Our conversation may have had as much to do with politics as sexuality. It is easy for kids (and adults) to begin to think that good rules would make a good world, that the problem with the world is that we just haven’t figured out what the best rules should be. We talked about how often laws have unintended consequences.

We talked about why we don’t need better rules as much as we need a Redeemer. Jesus wasn’t just a teacher (although he was the best teacher). Jesus came as our Savior. He knew we needed a new heart, not just better thoughts.

At the end of the conversation, when my boys asked me, “So, what should be done about the bathroom thing?” my best answer was, “I don’t know. I know that God’s design of men and women is good. I know there is a lot of pain and brokenness in our world. I know I want to love well anyone God gives me the chance to befriend and that it’s not mean to think about safety in private places like restrooms. But when it comes to this law and its possible unintended consequences, I’m not sure.”

Principle Five: Our children need to hear us say that sometimes the best answer is “I don’t know” because they need to have the freedom and courage to say “I don’t know” when they’re uncertain. It also makes the things we are sure about seem more solid, if we are willing to admit our uncertainty on things that are less clear.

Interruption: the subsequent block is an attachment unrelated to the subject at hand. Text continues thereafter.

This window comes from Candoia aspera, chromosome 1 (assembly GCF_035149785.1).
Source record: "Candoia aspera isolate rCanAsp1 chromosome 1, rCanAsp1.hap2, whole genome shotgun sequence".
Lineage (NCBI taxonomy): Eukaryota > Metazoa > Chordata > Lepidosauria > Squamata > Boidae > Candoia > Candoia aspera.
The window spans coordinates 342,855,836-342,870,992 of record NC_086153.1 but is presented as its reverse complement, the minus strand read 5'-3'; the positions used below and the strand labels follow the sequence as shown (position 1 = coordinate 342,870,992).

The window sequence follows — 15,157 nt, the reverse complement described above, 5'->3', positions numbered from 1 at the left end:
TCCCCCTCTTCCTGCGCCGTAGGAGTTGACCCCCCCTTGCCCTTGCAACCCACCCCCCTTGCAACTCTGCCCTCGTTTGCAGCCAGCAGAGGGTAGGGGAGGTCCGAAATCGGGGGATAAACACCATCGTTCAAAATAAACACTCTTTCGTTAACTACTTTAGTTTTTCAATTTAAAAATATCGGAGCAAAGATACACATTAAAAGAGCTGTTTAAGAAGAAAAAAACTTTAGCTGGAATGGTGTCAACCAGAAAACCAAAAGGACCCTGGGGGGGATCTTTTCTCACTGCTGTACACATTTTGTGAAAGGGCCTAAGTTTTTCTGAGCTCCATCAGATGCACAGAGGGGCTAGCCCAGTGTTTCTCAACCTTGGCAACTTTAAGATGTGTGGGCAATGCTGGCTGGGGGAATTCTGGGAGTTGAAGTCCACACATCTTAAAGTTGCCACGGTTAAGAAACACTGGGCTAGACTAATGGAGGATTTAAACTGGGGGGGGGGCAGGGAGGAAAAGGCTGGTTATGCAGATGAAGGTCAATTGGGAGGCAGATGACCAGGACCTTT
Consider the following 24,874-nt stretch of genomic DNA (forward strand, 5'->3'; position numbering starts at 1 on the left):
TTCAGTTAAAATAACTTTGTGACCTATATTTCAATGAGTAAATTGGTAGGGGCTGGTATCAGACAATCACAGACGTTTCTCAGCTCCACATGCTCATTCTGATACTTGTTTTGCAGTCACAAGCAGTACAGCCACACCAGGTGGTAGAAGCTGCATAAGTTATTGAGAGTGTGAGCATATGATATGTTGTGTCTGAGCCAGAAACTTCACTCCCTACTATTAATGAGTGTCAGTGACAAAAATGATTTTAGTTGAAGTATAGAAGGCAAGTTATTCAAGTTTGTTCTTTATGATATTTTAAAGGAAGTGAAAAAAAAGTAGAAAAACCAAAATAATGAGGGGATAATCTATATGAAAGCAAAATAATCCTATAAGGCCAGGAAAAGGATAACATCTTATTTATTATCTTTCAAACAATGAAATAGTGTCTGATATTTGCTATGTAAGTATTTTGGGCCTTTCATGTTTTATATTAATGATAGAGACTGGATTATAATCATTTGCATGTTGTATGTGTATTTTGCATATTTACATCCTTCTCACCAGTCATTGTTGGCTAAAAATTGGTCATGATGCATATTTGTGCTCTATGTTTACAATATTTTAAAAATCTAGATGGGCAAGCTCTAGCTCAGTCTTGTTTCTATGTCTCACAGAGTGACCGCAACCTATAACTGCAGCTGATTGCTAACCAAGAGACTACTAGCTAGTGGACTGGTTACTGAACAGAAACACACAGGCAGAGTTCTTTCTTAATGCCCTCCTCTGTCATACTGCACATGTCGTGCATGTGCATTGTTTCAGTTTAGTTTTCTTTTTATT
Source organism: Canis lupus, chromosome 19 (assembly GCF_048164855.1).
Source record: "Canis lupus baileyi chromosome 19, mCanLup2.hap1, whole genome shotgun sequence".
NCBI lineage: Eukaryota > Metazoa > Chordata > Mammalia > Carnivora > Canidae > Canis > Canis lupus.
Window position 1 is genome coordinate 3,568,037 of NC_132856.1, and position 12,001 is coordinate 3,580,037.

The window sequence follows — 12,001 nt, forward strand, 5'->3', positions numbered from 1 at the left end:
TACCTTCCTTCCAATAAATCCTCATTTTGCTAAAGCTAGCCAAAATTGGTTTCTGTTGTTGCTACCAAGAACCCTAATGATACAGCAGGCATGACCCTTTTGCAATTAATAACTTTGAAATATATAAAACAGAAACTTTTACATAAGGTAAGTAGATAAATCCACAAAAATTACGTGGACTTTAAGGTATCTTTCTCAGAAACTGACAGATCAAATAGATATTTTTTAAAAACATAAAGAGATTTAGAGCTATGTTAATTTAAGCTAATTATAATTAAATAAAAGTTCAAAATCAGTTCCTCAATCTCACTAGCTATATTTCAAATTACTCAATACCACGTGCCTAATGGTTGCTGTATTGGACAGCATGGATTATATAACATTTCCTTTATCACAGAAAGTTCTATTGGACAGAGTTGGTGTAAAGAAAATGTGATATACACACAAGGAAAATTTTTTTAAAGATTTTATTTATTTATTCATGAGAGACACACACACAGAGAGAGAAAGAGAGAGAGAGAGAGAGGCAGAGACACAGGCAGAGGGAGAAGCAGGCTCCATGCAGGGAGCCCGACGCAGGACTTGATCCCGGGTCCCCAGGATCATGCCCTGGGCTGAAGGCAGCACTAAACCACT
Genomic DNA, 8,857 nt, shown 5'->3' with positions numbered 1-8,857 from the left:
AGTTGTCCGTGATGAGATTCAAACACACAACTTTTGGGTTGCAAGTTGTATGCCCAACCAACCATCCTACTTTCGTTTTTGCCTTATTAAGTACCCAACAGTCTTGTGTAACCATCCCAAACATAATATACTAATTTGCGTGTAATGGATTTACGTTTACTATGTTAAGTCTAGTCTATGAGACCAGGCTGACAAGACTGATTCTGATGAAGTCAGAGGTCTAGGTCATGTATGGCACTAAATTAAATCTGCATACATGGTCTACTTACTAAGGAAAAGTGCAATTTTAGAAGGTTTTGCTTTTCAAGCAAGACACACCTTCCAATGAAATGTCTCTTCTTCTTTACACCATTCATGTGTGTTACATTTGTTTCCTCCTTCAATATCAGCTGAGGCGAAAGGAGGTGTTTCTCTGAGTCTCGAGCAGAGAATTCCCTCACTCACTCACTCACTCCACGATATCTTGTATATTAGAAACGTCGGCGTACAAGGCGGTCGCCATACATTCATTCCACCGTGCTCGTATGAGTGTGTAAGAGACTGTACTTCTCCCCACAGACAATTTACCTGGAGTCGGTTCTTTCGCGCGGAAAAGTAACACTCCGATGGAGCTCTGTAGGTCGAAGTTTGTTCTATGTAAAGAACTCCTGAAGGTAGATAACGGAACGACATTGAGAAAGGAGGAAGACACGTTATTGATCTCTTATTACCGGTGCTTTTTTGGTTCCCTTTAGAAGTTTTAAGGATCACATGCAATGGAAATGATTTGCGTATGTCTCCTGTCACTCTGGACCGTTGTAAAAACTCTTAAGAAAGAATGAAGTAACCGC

This was the gist of our conversation and the intentions for the various points of emphasis. I hope it’s helpful for other families as you consider how to have similar conversations.

This blog post also appears in our Fall 2018 harvestusa magazine, along with other articles for parents and families.
Brad Hambrick
About The Author
Brad Hambrick serves as the Pastor of Counseling at The Summit Church in Durham, NC. He Also serves as Instructor of Biblical Counseling at Southeastern Baptist Theological Seminary, Wake Forest, NC, a council member of the Biblical Counseling Coalition, and has authored several books including 'Do Ask, Do Tell, Let's Talk: Why and How Christians Should Have Gay Friends' and 'God's Attributes: Rest for Life's Struggles.'